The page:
El Nino is a climatic cycle originating in the tropical Pacific Ocean that impacts the weather patterns of many countries in Latin America. It is often associated with water-based infectious disease epidemics, many of which are also poverty-related. The aim of this study was to explore ecosyndemic risk and factors of social vulnerability in Guatemala during the 2015-16 El Nino. Unlike an epidemic, which is centered on one disease, an ecosyndemic is a cluster of several infectious diseases within a population, associated with environmental changes, and often embedded within a wider context of social and economic inequities. Using geographic information systems (GIS) and multivariate analyses, this study examined 5 to 7 infectious diseases reported in Guatemala from 2014 to 2016 and social, economic and health factors of risk at the department-level. Preliminary results and policy implications will be discussed.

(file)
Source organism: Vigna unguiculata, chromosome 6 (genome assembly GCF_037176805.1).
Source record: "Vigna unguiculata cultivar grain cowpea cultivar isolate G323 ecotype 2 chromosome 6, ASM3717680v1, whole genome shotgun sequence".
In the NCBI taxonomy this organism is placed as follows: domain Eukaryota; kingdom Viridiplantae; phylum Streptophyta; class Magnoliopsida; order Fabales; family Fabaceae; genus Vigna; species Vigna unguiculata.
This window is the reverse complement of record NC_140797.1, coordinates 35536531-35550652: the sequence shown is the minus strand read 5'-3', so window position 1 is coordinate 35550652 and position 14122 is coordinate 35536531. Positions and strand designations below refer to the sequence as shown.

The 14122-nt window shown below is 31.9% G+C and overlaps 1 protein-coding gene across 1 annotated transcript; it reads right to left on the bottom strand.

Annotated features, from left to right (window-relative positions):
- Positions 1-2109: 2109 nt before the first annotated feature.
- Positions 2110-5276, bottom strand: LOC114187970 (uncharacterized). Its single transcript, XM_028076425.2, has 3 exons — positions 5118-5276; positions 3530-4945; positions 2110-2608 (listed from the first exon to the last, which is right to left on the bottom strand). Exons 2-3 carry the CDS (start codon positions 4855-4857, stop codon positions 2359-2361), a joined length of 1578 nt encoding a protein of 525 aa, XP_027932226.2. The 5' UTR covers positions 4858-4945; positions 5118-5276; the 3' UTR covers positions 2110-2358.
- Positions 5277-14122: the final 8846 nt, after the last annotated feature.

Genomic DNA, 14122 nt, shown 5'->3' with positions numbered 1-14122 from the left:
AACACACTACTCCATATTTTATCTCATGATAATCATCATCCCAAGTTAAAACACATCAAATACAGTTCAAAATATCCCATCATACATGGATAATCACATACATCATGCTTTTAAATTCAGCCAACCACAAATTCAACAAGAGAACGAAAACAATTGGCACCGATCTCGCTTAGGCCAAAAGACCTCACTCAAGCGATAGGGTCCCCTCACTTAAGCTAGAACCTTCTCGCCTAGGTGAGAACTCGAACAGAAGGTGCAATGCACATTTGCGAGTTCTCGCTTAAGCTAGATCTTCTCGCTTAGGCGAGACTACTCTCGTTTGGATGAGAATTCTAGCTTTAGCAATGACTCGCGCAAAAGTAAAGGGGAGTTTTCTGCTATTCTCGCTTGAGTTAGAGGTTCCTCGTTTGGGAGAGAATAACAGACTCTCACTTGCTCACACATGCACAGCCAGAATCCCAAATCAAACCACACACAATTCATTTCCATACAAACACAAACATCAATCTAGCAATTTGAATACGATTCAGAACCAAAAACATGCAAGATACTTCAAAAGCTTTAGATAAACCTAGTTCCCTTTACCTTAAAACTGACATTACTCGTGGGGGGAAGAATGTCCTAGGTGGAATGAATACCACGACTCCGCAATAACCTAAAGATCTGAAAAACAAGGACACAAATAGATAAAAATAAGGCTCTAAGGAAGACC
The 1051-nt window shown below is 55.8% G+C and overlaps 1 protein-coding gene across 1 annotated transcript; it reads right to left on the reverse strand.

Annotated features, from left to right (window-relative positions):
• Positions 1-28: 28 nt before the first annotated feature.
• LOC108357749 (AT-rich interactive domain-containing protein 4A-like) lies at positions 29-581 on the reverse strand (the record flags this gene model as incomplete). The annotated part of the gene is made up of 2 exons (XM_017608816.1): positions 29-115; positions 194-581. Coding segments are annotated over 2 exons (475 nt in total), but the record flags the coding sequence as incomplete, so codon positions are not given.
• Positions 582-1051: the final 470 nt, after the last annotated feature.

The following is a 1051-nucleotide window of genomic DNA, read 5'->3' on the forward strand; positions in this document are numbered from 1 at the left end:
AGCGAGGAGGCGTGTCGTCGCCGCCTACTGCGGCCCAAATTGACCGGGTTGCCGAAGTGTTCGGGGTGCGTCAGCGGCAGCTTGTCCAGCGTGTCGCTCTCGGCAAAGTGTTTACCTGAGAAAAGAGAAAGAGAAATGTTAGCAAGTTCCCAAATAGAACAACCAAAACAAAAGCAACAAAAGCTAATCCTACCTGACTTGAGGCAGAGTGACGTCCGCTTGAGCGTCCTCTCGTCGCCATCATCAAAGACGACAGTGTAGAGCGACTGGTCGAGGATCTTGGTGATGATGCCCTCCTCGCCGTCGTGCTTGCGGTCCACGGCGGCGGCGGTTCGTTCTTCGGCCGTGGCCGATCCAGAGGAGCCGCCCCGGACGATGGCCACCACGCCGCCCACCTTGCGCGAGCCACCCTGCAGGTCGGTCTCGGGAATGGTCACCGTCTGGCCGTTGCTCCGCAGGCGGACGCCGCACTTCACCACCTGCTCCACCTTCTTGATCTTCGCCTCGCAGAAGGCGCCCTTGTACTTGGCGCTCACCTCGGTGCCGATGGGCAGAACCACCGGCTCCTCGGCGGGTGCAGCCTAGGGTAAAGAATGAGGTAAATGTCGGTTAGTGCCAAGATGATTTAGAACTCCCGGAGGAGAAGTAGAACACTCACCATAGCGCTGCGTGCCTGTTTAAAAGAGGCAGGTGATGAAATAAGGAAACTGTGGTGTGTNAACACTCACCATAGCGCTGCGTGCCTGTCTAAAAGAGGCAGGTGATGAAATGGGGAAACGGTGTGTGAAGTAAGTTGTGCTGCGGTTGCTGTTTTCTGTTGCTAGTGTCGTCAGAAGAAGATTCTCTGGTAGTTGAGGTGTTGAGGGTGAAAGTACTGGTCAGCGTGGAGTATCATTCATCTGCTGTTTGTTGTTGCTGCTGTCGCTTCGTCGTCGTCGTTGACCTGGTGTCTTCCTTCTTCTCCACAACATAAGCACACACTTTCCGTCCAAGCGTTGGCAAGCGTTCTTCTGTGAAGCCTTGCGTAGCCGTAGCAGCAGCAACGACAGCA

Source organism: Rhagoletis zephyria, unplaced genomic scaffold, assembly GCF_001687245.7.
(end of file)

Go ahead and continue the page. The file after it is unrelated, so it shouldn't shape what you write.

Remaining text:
Previous Article in event
Next Article in event
Mapping Ecosyndemic and Social Vulnerability in Guatemala during the 2015-16 El Nino: An Exploratory GIS Analysis
Published: 05 November 2019 by MDPI in The 2nd International Electronic Conference on Environmental Health Sciences session Infectious Diseases and Environment
Keywords: El Nino; syndemic; infectious diseases; GIS; Latin America; social vulnerability